“And even with these investments we’re making in Germany, we will continue to see and expect take rate expansion as we navigate our way through 2023.”
If successful in Germany, might eBay expand this strategy to other marketplaces? That could have the knock-on effect that it could also raise active seller and buyer numbers as well as GMV.
But as both already said, they are also looking to increase the take rate, so that would mean someone has to pay for this strategy, and that would fall on business sellers.
Steve Priest also commented that the new eBay International Shipping (EIS) program changes how eBay will account for shipping revenue and costs in its financials.
On the surface, this seems to be an accounting change, but Priest later effectively admitted it could become a source for increasing net income or the take rate.
“[H]istorically, we used to be an agent, i.e., the revenue will be offset by the costs associated with running that. With us being the principal, we both recognize the revenue and we recognize the cost.
“And so this is a great opportunity for us to drive additional net income, which is obviously great for our business and great for our shareholders.”
Iannone added that about 20% of eBay’s business is cross-border trade, but less than half of listings are “currently available to be exportable. So, the whole point of eBay International Shipping is to unlock the other 800 million listings to cross-border trade.”
What the latter means for sellers is a bit unclear.
Will eBay automatically add listings into EIS or turn on international shipping by default because sellers are shipping domestically to a warehouse from where the package is forwarded to the buyer, or will sellers still control where they are selling?
Frankly, I feel Iannone’s words suggest sellers might be “voluntold” into the EIS program.
Iannone also discussed its new Buyer FX (Buyer Foreign Exchange) platform which drives additional revenue for the company. Buyer FX really was made possible because eBay manages payments now, but even with PayPal, international transactions were more costly.
Of course, now eBay gets that fee and is able to include that in the take rate. For those sellers not accustomed to selling to international buyers, there are additional fees that eBay charges, as outlined here.
The reason I mention this here is that if eBay coerces sellers and listings into EIS, sellers may see higher selling fees from international sales, even though they are shipped to a domestic address that is part of the EIS program.
AI seems to be the buzzword now with ChatGPT in the news almost daily. Obviously, machine learning or AI has been around for a long time, and some would just say it’s a new fancy word for algorithms.
Anyway, eBay has been using machine learning for years to drive search results. The marketplace was also one of the first ones to introduce image search on an ecommerce site, made possible by “AI.”
Iannone said: “Some of my favorite days of the days I meet with our AI teams because they are just working on some amazing stuff. So, AI isn’t new for eBay. When you think about the scale of eBay, we use AI in almost everything and machine learning in almost everything that we do on the platform.”
With eBay having more than 1.7 billion listings that include over 10 billion images, the company’s newly updated image search can help buyers find exactly what they are looking for, while sellers can use their smartphones to get comps on products.
I liked the image search function from day one. I think this was one area eBay really led the way.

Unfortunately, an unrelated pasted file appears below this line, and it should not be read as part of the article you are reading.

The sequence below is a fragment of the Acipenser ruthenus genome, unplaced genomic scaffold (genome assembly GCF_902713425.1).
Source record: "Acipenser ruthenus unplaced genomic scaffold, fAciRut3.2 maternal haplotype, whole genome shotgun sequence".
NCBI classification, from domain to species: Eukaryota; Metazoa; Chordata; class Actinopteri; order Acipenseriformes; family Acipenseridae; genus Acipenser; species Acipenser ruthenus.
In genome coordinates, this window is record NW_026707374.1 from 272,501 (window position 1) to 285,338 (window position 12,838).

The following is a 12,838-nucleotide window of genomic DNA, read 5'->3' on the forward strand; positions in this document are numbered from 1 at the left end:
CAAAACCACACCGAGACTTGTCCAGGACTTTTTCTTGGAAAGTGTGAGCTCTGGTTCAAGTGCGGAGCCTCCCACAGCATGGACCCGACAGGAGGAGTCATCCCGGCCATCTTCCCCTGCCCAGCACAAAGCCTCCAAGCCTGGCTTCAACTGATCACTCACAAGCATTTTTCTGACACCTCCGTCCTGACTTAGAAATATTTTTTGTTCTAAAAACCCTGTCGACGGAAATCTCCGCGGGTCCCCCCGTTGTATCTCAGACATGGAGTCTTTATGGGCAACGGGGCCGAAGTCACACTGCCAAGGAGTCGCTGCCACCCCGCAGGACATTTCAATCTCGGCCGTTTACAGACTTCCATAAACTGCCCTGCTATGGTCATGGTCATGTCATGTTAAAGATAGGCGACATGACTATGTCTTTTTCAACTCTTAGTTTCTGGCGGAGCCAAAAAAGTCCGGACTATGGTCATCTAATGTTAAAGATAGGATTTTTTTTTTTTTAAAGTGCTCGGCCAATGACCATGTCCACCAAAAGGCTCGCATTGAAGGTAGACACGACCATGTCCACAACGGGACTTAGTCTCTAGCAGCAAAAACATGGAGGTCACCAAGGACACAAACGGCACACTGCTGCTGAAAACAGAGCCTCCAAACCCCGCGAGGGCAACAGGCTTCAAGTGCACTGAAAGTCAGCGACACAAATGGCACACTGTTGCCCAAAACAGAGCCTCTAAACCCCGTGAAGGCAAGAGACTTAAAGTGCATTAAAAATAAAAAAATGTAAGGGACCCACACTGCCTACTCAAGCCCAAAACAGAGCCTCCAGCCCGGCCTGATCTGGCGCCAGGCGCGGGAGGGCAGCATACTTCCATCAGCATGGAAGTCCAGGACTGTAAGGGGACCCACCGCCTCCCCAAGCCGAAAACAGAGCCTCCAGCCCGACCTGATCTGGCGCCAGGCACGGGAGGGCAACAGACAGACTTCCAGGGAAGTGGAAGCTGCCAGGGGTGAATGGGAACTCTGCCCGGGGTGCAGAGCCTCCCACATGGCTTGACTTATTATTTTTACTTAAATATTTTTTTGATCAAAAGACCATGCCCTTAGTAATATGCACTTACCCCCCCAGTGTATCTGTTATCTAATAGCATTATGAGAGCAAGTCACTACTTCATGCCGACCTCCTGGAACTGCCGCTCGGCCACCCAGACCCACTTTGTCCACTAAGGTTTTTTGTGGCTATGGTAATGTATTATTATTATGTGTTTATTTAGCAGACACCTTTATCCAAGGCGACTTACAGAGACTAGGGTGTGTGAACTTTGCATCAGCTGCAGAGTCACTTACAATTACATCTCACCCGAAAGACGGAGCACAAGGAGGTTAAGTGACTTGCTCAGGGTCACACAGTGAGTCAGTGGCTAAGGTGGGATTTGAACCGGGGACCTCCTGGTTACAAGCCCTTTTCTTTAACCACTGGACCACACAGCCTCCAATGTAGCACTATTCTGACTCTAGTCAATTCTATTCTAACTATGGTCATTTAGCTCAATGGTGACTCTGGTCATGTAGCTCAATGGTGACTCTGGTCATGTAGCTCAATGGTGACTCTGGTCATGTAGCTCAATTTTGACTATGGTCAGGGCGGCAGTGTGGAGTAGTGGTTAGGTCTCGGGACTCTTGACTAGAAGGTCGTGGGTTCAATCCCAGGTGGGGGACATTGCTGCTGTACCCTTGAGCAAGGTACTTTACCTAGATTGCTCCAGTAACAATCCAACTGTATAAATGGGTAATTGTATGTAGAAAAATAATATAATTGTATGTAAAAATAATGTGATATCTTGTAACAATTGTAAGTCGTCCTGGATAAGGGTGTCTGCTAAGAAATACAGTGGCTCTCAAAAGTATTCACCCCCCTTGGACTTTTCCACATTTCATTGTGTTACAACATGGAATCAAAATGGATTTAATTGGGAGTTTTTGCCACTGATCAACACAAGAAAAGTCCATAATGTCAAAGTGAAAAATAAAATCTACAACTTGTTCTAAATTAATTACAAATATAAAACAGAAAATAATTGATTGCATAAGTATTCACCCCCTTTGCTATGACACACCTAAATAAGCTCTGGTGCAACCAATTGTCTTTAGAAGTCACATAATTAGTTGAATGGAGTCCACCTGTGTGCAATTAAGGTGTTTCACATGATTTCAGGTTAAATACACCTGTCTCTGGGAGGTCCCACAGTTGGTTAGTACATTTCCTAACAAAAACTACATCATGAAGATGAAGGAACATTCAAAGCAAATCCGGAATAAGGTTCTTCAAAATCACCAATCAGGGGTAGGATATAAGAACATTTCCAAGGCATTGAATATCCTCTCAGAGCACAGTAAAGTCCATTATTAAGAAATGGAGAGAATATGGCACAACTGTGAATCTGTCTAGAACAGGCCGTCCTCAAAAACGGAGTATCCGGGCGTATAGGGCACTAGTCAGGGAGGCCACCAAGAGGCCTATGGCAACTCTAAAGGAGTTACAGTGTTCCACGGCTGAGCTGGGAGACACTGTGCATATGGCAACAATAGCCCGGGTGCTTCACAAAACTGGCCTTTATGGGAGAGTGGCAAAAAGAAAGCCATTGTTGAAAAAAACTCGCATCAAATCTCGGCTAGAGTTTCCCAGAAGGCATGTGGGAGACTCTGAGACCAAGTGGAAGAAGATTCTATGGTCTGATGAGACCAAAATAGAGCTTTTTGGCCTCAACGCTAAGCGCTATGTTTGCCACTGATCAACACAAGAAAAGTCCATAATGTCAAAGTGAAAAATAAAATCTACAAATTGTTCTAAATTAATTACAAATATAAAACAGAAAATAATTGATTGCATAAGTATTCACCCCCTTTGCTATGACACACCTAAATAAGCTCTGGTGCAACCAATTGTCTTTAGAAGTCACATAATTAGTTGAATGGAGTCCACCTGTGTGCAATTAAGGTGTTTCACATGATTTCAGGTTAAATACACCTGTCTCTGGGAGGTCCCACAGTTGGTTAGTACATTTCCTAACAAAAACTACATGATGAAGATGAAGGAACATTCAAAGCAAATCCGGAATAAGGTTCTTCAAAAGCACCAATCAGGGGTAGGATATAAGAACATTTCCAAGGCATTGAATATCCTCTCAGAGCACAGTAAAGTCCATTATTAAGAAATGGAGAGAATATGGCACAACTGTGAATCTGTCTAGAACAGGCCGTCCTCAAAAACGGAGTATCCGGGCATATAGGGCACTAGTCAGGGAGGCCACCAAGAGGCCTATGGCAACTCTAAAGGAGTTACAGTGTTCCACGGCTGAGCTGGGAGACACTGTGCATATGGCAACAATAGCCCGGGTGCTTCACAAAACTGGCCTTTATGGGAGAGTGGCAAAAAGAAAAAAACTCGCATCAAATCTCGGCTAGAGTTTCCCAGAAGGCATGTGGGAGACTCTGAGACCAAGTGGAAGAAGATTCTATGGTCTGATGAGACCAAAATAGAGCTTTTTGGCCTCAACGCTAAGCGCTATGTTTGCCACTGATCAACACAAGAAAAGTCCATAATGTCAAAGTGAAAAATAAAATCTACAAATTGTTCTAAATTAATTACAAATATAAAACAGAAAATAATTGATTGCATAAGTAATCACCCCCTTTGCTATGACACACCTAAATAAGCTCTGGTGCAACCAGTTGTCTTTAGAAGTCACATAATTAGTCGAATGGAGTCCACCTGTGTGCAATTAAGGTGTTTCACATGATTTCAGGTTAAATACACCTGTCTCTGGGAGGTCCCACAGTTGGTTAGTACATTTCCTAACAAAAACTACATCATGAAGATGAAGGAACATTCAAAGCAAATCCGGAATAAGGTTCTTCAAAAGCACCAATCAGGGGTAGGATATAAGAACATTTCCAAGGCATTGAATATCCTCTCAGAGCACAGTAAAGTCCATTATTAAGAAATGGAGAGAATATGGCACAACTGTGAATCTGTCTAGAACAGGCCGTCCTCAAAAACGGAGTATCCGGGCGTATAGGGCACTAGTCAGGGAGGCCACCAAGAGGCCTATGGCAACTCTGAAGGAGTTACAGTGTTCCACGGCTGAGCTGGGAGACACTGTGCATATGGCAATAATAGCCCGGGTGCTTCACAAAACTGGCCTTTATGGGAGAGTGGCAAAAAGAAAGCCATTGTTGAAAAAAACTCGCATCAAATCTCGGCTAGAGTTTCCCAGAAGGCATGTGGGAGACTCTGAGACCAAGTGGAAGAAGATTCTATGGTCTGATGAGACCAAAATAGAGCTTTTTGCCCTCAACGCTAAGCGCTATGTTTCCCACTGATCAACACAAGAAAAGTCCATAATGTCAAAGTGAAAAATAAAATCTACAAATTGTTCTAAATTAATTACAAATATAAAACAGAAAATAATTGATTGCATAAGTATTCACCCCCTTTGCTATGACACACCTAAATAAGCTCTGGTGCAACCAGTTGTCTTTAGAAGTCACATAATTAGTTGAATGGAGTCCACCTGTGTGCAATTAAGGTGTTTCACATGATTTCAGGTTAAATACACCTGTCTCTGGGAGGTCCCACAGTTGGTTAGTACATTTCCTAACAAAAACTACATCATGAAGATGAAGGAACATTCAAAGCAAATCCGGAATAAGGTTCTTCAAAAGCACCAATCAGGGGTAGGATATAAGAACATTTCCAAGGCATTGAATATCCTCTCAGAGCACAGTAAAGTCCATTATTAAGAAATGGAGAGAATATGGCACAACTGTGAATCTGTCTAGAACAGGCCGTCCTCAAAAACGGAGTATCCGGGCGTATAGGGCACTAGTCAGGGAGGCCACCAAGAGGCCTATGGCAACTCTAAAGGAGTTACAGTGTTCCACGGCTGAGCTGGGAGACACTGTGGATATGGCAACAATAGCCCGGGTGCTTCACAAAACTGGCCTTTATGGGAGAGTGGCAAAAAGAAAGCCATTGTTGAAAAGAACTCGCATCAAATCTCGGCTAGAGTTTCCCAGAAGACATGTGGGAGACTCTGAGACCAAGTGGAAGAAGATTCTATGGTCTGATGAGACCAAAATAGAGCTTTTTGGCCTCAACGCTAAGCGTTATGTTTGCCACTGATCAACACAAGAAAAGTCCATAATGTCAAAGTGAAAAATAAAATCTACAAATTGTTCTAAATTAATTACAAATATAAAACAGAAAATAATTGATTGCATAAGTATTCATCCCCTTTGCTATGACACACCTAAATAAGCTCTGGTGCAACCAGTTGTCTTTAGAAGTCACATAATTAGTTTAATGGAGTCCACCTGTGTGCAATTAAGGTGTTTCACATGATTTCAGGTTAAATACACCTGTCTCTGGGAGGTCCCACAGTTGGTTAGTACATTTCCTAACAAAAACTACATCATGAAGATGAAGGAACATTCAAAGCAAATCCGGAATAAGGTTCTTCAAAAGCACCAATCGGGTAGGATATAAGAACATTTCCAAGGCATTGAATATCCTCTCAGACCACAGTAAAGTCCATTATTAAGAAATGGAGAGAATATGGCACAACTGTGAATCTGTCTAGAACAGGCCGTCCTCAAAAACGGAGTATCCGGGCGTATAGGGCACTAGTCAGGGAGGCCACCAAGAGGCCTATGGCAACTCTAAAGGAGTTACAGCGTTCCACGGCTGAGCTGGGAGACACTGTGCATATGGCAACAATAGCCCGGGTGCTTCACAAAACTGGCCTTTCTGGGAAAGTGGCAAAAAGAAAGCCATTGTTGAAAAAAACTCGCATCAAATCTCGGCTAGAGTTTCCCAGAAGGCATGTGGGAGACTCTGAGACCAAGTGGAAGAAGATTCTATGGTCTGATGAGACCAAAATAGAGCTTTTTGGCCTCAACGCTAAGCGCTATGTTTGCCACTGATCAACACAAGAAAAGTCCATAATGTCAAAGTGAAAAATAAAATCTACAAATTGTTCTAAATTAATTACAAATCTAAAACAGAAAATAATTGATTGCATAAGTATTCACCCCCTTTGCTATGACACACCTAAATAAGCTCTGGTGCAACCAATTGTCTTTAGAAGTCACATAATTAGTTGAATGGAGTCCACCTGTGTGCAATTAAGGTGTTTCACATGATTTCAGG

AI today touches almost every part of the business, Iannone concluded, from advertising to search to selling. Let’s see how this “amazing stuff” will change the marketplace and what that could mean for sellers.
There weren’t any earth-shattering new revelations during eBay’s presentation at the Morgan Stanley Technology, Media & Telecom Conference.
Iannone and the management team are trying to fix a marketplace that has been in turmoil for a while, and the focus category and enthusiast buyer strategy are fundamentally sound.
I would also expect some “rightsizing” in buyer and seller numbers while the strategy is being executed as the cohort in both groups changes.
Unfortunately, what continues to be unclear to me is how well it is truly working. I haven’t seen any evidence in the overall financials that point to the successes eBay has been claiming.
Just this week, an article titled, “eBay Is Looking Like Dead Money” was published by Seeking Alpha contributor Gary Alexander, who follows tech companies, that seems to suggest investors are equally confused about the direction.
“For any ecommerce platform, GMV is the bread and butter of growth. eBay’s GMV has been declining in the post-pandemic period (though still slightly up versus 2019), as consumers have taken their purchases to other sites,” said Alexander in his article.
I think everyone understands declining GMV last year from macroeconomic factors as most of the world exited the Covid-19 emergency. Let’s face it, Amazon’s retail business is also struggling a bit.
eBay has already warned that GMV will continue to decline in 2023 at a comparable rate to 2022.
Yet, eBay’s management keeps saying that these new enthusiast buyers are driving sales in other categories. But when GMV continues to decline, it’s a bit hard to swallow the positive statements at face value.
I would really like eBay to definitively define an enthusiast buyer and break out more numbers related to these buyers to show the progress of the strategy.
And this is where my primary concern lies, why the lack of transparency?
I think being more forthcoming on some specifics that can be measured from quarter to quarter would help both investors and sellers better understand the progress of their strategy.
Iannone said they are striving to grow focus categories to about half of the business. So, that means they effectively will need to double GMV in the focus categories.
Given that direction, this is where eBay is placing most of its resources. So, it would make the most sense for sellers to focus on those categories as well, as that will be the entry point for new buyers.